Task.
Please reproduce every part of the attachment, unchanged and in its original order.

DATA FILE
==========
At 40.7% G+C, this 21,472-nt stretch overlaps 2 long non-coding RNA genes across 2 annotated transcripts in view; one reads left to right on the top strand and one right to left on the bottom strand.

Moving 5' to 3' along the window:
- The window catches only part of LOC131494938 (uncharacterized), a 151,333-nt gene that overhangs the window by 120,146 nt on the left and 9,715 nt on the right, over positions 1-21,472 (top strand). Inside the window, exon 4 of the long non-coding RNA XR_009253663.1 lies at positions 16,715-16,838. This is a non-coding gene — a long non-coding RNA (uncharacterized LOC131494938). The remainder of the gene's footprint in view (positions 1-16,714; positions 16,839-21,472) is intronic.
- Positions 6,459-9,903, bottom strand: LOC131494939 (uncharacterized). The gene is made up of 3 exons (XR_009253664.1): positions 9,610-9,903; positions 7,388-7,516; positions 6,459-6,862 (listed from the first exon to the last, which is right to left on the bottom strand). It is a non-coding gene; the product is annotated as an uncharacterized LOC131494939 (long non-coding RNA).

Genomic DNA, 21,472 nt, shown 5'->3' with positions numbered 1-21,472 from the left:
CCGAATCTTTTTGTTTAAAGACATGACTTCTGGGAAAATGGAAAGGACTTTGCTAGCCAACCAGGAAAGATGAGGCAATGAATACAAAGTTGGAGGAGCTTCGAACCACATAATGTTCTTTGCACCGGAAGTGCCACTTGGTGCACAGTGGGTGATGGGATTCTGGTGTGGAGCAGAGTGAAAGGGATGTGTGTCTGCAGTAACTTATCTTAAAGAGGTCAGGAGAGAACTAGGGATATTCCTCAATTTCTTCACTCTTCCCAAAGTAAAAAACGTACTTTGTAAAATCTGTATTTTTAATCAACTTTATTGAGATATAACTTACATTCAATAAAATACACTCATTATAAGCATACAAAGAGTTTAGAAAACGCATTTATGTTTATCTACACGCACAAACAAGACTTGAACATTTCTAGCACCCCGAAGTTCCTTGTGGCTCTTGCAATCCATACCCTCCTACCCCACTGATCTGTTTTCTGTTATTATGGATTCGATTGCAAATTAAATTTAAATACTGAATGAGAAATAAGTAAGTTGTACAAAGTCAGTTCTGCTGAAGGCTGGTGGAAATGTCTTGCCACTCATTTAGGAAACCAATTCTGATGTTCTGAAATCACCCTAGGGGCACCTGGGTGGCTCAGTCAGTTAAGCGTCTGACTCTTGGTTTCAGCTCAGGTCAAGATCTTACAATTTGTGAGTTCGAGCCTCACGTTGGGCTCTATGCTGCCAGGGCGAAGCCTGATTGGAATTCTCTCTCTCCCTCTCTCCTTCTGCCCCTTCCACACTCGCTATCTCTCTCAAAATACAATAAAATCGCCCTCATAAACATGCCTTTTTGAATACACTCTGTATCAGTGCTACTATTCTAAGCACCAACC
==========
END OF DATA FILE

At 40.7% G+C, this 21,472-nt stretch overlaps 2 long non-coding RNA genes across 2 annotated transcripts in view; one reads left to right on the top strand and one right to left on the bottom strand.

Moving 5' to 3' along the window:
- The window catches only part of LOC131494938 (uncharacterized), a 151,333-nt gene that overhangs the window by 120,146 nt on the left and 9,715 nt on the right, over positions 1-21,472 (top strand). Inside the window, exon 4 of the long non-coding RNA XR_009253663.1 lies at positions 16,715-16,838. This is a non-coding gene — a long non-coding RNA (uncharacterized LOC131494938). The remainder of the gene's footprint in view (positions 1-16,714; positions 16,839-21,472) is intronic.
- Positions 6,459-9,903, bottom strand: LOC131494939 (uncharacterized). The gene is made up of 3 exons (XR_009253664.1): positions 9,610-9,903; positions 7,388-7,516; positions 6,459-6,862 (listed from the first exon to the last, which is right to left on the bottom strand). It is a non-coding gene; the product is annotated as an uncharacterized LOC131494939 (long non-coding RNA).

Genomic DNA, 21,472 nt, shown 5'->3' with positions numbered 1-21,472 from the left:
CCGAATCTTTTTGTTTAAAGACATGACTTCTGGGAAAATGGAAAGGACTTTGCTAGCCAACCAGGAAAGATGAGGCAATGAATACAAAGTTGGAGGAGCTTCGAACCACATAATGTTCTTTGCACCGGAAGTGCCACTTGGTGCACAGTGGGTGATGGGATTCTGGTGTGGAGCAGAGTGAAAGGGATGTGTGTCTGCAGTAACTTATCTTAAAGAGGTCAGGAGAGAACTAGGGATATTCCTCAATTTCTTCACTCTTCCCAAAGTAAAAAACGTACTTTGTAAAATCTGTATTTTTAATCAACTTTATTGAGATATAACTTACATTCAATAAAATACACTCATTATAAGCATACAAAGAGTTTAGAAAACGCATTTATGTTTATCTACACGCACAAACAAGACTTGAACATTTCTAGCACCCCGAAGTTCCTTGTGGCTCTTGCAATCCATACCCTCCTACCCCACTGATCTGTTTTCTGTTATTATGGATTCGATTGCAAATTAAATTTAAATACTGAATGAGAAATAAGTAAGTTGTACAAAGTCAGTTCTGCTGAAGGCTGGTGGAAATGTCTTGCCACTCATTTAGGAAACCAATTCTGATGTTCTGAAATCACCCTAGGGGCACCTGGGTGGCTCAGTCAGTTAAGCGTCTGACTCTTGGTTTCAGCTCAGGTCAAGATCTTACAATTTGTGAGTTCGAGCCTCACGTTGGGCTCTATGCTGCCAGGGCGAAGCCTGATTGGAATTCTCTCTCTCCCTCTCTCCTTCTGCCCCTTCCACACTCGCTATCTCTCTCAAAATACAATAAAATCGCCCTCATAAACATGCCTTTTTGAATACACTCTGTATCAGTGCTACTATTCTAAGCACCAACC